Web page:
Dudley, Worcestershire
Dudley, Worcestershire, ca. 1832

The first gallery, Industrial England, contains works that give insight into the world in which Cole grew up. He lived in England at the height of the Industrial Revolution as the factory system and machine processing were on the rise. Urban life was booming and this can be seen in the art of those before him. Included in this gallery is Dudley, Worcestershire by Joseph Mallord William Turner (1775-1851) which depicts the new industrialized city. From the point of view of a busy canal port, we can see smoke stacks in the background and pollution entering the atmosphere. In viewing landscapes such as this we can see the harsh juxtaposition between the place that Cole grew up and the tranquil nature scenes that he later painted.

View of Round-Top in the Catskill Mountains
View of Round-Top in the Catskill Mountains, 1827

In 1818, Cole and his family immigrated from Liverpool to Philadelphia and later, in 1825, relocated to New York. Already yearning to be a painter, Cole took lessons and studied historical greats. During his first summer in New York he took a steamboat up the Hudson River where he began his exploration of the American landscape through painting. The great 1827 oil painting View of Round-Top in the Catskill Mountains is a prime example of the style that Cole has become so well known for. Devoid of all human interaction his landscapes were the opposite of the England in which he was raised. Cole’s relationship with the American wilderness would influence generations of artists to come.

Effect for Newstead Abbey, Nottinghamshire, England
Effect for Newstead Abbey, Nottinghamshire, England, 1830

Cole arrived in London in the summer of 1829 to study the artists of Europe and paint the land of his birth. There he created works of art that boldly contrast his quiet landscapes of America. Effect for Newstead Abbey, Nottinghamshire, England, an 1830 work, completely lacks color. The clouds in the sky are dark and dangerous, the figures in the foreground appear as silhouettes. The work greatly contrasts View of Round-Top in the Catskill Mountains but echoes paintings by his predecessors, such as the earlier discussed Dudley, Worcestershire by J. M. W. Turner.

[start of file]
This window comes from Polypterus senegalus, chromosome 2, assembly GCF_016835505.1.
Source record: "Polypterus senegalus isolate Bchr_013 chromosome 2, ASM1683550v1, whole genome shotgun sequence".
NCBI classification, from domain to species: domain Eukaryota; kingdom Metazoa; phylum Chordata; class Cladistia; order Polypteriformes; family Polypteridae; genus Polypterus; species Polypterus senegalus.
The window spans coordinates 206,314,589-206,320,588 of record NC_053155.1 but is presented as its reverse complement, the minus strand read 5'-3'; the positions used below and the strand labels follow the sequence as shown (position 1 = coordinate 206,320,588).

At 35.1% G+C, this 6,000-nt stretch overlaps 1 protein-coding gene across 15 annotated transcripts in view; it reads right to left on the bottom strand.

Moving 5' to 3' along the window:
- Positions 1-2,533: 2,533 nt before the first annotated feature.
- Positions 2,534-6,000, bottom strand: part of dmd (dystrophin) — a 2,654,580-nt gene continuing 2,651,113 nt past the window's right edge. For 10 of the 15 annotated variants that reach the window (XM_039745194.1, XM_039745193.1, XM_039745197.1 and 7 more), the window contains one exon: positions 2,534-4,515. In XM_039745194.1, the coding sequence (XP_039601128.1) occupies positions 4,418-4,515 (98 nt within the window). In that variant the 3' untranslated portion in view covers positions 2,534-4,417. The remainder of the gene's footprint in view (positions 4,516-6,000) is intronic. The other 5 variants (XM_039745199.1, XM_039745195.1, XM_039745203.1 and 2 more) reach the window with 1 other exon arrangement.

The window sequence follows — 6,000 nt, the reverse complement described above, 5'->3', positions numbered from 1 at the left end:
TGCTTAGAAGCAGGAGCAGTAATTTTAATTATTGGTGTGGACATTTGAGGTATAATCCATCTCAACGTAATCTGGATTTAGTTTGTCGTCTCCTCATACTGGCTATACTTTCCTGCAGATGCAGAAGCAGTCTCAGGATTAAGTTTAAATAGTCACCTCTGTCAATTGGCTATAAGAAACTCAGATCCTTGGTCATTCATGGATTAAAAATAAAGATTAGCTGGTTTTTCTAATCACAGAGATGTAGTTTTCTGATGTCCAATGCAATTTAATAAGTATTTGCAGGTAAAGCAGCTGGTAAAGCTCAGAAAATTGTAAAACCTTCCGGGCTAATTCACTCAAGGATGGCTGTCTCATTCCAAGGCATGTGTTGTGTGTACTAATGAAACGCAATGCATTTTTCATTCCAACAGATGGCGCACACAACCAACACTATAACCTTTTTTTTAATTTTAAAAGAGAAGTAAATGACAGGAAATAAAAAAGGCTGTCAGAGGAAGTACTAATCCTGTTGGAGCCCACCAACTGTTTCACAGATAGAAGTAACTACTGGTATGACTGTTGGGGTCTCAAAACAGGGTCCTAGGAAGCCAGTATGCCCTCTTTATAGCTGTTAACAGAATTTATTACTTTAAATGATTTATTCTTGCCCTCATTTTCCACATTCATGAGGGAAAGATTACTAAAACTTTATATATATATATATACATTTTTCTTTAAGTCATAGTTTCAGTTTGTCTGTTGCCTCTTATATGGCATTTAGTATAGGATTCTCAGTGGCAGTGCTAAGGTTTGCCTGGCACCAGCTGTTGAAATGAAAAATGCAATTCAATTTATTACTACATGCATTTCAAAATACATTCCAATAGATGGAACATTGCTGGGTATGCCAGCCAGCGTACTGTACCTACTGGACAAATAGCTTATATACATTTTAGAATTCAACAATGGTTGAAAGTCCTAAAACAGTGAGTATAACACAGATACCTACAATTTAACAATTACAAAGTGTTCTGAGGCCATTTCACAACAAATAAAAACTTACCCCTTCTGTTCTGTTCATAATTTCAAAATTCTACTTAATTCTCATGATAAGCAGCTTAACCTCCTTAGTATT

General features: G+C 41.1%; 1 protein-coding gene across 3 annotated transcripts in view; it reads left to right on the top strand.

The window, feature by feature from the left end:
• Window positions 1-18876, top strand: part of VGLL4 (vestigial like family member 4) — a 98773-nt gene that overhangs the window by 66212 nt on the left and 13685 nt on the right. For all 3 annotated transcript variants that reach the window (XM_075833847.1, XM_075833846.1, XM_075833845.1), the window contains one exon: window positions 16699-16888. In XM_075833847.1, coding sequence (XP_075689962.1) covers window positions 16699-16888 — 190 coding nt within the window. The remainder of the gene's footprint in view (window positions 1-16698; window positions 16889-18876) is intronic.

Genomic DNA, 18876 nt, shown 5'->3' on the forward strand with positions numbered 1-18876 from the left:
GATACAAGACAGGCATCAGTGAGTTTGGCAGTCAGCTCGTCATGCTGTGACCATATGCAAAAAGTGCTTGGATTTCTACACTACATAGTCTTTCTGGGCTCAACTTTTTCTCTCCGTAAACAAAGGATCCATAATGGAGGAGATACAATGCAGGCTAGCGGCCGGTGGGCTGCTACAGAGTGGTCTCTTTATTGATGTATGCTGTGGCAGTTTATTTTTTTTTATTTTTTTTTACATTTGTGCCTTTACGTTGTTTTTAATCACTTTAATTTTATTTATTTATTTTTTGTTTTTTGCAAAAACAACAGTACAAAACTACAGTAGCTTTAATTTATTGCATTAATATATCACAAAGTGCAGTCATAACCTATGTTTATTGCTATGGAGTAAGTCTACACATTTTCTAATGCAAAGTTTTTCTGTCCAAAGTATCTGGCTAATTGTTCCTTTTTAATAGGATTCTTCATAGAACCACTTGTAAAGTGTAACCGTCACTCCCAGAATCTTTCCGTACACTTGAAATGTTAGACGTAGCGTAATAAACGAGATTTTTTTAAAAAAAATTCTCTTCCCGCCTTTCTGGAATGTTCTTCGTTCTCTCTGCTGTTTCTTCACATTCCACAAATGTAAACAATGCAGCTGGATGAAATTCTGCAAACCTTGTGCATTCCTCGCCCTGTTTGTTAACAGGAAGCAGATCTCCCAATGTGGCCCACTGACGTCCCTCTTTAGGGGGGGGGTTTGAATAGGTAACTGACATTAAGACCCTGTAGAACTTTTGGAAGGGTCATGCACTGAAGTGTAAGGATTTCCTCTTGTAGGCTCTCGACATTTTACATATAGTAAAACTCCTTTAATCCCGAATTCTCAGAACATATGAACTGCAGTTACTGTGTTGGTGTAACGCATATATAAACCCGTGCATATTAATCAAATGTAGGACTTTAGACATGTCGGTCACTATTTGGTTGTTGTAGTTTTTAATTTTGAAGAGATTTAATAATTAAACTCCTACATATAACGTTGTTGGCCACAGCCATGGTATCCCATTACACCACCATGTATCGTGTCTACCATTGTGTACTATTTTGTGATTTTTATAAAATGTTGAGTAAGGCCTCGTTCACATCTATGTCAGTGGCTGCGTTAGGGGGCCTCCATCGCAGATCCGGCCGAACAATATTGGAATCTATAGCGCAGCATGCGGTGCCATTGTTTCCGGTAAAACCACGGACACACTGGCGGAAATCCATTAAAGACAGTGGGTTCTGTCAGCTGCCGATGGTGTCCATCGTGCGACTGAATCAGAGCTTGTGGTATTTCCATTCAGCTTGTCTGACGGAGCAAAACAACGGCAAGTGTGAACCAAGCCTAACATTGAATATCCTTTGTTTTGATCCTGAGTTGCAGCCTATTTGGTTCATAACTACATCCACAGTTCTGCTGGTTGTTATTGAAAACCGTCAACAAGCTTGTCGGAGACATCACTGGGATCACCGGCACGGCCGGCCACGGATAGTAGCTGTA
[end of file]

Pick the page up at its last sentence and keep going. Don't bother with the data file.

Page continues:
Interior of the Colosseum, Rome
Interior of the Colosseum, Rome, 1832

In the summer of 1831 Cole traveled to Italy where he resided in Florence, the Tuscan countryside, and Rome. It was in these places that he expanded his skills by focusing on the human figure and sketching while visiting important classical and Renaissance landmarks. In Interior of the Colosseum, Rome the viewer enters the great Colosseum, desolate and overrun with green flora. It is in this painting that Cole combines his interest in England and America as the man made structure of the Colosseum is reclaimed by nature.

Progress (The Advance of Civilization)
Progress (The Advance of Civilization), 1853

In 1832, Cole returned to New York and worked heavily in the Catskills to produce some of his most iconic works that would continue to influence generations of future artists. He took on students and established a tradition of landscape painting later know as the Hudson River School. The pictured oil on canvas by Asher Brown Durand painted in 1853 shows Cole’s legacy. Progress (The Advance of Civilization) speaks directly to the environmental issues tackled in his works — the left side is peaceful wilderness juxtaposed by the figures on the right and enhanced by the title. Cole painted to illustrate the beauty of the wild Earth and as manifest destiny, the expansion of the United States throughout America, increased in popularity the importance of his works grew.

Cole died at the age of 47 leaving a great legacy to be remembered and studied by painters and scholars for decades to come.

The exhibition will run until May 13, 2018. For more information visit the exhibition website here.

A catalog was produced in conjunction with the exhibition and can be purchased through the Met store.

Eugene Iverd

Appraisal Event Finds: A Saturday Evening Post Original Painting

Eugene IverdThis Eugene Iverd painting was the hidden treasure of the appraisal booth at the Niskayuna Reformed Church’s Antique Show on Friday, January 19th. The show had a wonderful selection of vendors and attendees brought a great variety of antiques for Mark to appraise.

Eugene Iverd (1893-1936), born George Melvin Erickson, was a Minnesota artist well-known in the 1920s for his paintings and illustrations. He submitted his first picture to The Saturday Evening Post in 1926 with them publishing his first artwork on the March 13th cover of the same year. During his career, Iverd produced 55 magazine covers and approximately 60 advertisements for clients including Campbell’s Soup Company and Monarch Foods.

This beautiful painting, entitled ‘Lighting the Pumpkin,’ was published on the cover of the November 3, 1934 issue of The Saturday Evening Post. The framed painting, measuring approximately 26″ x 18″, wowed onlookers with its beauty. The young girl makes eye contact with the viewer, a bright smile on her face. Light spills from the jack-o-lantern as the young boy in costume, his face covered in glee, puts a match into it. Beyond the warm glow, pairs of spooky eyes emerge from the darkness.

Eugene IverdThe artworks of The Saturday Evening Post have always had a special place in the heart of America. There is a certain nostalgia for the jolly characters that graced the cover each week. ‘Lighting the Pumpkin’ is an exquisite example that is estimated at $10,000-$20,000.

To view more of Eugene Iverd’s covers of The Saturday Evening Post visit here.